CHARLESTON, W.Va. -- Like in many other cities around the nation, Charleston struggles to deal with the homelessness issue, and some members of a local shelter aren't sitting around waiting on the homeless to come to them seeking help.
Instead, they're hitting the streets looking for the needy.
Employees with the Roark-Sullivan Lifeway Center drive through around the city every week looking for those in need of shelter, said Alex Alston, chief operating officer for the agency. The employees carry food with them to hand out to the homeless individuals as they talk about the services offered at the center, he said.
"We go out to talk to people and try to get them off the streets," he said.
Staff members often give out blankets during the outreach missions, Alston said. This past Wednesday, the group also gave out gloves and hats.
Alston and his team try to establish trust with the homeless so that those in need are more willing to come into the shelter or tell the shelter employees where other homeless individuals are staying.
"We're not going out there trying to force anyone to come into the shelter," Alston said. "But we want to make sure people know this is a safe place for them to come."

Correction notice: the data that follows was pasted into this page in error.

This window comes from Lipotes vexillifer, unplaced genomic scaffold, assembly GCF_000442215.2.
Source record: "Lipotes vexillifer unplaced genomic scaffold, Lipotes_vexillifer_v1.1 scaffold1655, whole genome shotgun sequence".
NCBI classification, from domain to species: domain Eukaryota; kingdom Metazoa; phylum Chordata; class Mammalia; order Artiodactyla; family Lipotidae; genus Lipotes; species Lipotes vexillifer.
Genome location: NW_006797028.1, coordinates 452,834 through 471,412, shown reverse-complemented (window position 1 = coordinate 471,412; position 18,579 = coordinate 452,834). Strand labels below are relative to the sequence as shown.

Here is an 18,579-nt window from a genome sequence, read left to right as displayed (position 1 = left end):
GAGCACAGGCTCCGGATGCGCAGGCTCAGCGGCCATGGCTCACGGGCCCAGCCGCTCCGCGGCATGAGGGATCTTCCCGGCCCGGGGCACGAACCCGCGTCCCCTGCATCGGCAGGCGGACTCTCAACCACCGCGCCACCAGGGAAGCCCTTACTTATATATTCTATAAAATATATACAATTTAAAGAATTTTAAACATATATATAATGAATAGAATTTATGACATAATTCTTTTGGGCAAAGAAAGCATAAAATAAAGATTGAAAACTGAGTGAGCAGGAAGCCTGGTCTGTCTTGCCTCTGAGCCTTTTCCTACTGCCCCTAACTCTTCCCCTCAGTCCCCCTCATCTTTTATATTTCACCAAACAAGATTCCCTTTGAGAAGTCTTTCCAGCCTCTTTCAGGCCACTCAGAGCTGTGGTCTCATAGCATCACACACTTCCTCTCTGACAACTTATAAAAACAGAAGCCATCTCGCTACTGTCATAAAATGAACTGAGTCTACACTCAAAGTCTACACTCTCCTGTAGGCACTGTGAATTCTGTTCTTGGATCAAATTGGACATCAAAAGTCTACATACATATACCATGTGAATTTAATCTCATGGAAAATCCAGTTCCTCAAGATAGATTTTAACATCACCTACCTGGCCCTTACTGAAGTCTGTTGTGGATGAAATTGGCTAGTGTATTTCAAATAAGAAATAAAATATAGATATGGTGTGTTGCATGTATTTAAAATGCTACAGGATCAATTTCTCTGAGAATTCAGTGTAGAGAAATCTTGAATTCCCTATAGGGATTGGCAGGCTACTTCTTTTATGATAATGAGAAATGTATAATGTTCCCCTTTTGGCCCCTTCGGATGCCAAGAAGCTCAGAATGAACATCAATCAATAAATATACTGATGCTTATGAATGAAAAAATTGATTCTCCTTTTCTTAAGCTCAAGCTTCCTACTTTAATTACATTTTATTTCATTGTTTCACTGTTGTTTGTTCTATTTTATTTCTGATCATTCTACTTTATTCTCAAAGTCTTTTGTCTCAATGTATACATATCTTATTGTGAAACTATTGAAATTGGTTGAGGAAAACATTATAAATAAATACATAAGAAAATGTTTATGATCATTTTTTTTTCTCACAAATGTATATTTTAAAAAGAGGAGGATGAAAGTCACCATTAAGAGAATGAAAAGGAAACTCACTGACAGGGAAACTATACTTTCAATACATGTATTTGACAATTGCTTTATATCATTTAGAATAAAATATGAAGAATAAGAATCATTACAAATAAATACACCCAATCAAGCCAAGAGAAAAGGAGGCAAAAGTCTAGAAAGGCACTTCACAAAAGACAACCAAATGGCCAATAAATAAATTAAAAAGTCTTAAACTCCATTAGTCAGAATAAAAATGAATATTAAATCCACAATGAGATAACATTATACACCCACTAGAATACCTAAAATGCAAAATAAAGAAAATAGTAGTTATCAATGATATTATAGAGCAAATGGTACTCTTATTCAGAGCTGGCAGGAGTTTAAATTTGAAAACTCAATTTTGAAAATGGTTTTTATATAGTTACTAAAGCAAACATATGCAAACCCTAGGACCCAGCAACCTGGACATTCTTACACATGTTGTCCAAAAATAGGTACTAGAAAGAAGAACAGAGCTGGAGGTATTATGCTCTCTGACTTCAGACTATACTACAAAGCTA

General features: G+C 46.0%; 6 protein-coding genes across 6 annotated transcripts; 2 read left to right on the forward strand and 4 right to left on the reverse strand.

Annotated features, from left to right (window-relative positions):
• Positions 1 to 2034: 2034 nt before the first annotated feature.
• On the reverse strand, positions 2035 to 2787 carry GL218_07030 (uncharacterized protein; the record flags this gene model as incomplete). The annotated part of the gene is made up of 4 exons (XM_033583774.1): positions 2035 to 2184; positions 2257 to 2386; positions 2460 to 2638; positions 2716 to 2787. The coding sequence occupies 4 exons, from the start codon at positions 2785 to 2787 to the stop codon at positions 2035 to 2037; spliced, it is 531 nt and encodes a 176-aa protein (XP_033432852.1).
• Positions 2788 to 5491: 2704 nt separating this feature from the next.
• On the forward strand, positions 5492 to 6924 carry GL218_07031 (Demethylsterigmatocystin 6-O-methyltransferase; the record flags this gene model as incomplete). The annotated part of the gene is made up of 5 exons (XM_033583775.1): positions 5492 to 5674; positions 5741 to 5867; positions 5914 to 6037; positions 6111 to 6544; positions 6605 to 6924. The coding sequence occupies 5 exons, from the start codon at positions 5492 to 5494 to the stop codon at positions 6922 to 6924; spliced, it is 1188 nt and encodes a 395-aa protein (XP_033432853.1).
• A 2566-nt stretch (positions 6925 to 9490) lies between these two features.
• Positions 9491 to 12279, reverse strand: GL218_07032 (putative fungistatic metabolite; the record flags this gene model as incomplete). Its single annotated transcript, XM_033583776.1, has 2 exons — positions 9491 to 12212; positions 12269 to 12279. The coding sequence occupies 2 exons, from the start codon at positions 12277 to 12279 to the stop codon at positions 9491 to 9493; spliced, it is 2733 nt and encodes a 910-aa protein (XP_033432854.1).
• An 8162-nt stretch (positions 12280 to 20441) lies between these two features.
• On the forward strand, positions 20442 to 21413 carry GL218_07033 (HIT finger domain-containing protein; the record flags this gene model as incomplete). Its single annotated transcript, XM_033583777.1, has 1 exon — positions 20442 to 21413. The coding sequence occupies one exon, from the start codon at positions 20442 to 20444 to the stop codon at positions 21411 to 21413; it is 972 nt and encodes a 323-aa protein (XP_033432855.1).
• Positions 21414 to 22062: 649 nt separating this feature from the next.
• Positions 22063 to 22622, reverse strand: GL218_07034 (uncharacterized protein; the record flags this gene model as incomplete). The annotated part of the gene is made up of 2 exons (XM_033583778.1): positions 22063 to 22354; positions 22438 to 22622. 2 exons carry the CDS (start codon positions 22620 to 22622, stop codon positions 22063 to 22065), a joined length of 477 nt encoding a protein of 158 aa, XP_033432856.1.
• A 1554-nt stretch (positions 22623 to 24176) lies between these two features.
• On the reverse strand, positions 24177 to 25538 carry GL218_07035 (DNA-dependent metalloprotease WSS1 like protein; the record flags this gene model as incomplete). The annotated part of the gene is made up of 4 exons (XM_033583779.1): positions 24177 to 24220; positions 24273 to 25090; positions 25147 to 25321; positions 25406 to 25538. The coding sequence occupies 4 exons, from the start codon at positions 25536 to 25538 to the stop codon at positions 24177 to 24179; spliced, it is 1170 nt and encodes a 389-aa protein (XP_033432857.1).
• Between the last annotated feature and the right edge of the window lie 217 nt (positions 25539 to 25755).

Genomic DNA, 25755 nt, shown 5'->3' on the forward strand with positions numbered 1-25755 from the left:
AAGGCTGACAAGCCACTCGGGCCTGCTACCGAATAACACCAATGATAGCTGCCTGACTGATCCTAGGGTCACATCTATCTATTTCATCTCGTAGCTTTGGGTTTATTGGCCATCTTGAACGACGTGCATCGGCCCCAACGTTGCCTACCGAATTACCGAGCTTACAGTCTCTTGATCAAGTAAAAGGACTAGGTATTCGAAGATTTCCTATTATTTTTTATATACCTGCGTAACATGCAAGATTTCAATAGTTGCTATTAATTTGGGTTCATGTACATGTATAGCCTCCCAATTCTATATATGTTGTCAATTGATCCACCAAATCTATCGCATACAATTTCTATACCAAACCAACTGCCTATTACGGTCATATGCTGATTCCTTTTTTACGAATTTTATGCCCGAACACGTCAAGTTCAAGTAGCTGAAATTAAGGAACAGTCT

Alston said it normally takes a few visits before a homeless person begins to trust the shelter employees.
"Some people just don't want to come into the shelter," he said. "And it takes a little bit of time to earn their trust."
The weather can be another challenge when trying to find homeless in the city, Alston said.
"It's hard to find people when it's really cold outside," he said. Yet that's an important time to find them and make sure they are safe.
"The people living on the street don't get to take a day off when the weather's bad," Alston added.
"And because they're transient, it's really hard to pinpoint exactly where they're at," said Addison B. Hall, the 31-year-old behavior rehabilitation specialist with the SHAPE Program at Roark-Sullivan.
SHAPE stands for Support, Hope, Advocacy, Personal Responsibility and Education and members of the program deal with those who are chronically homeless in the area, Addison said.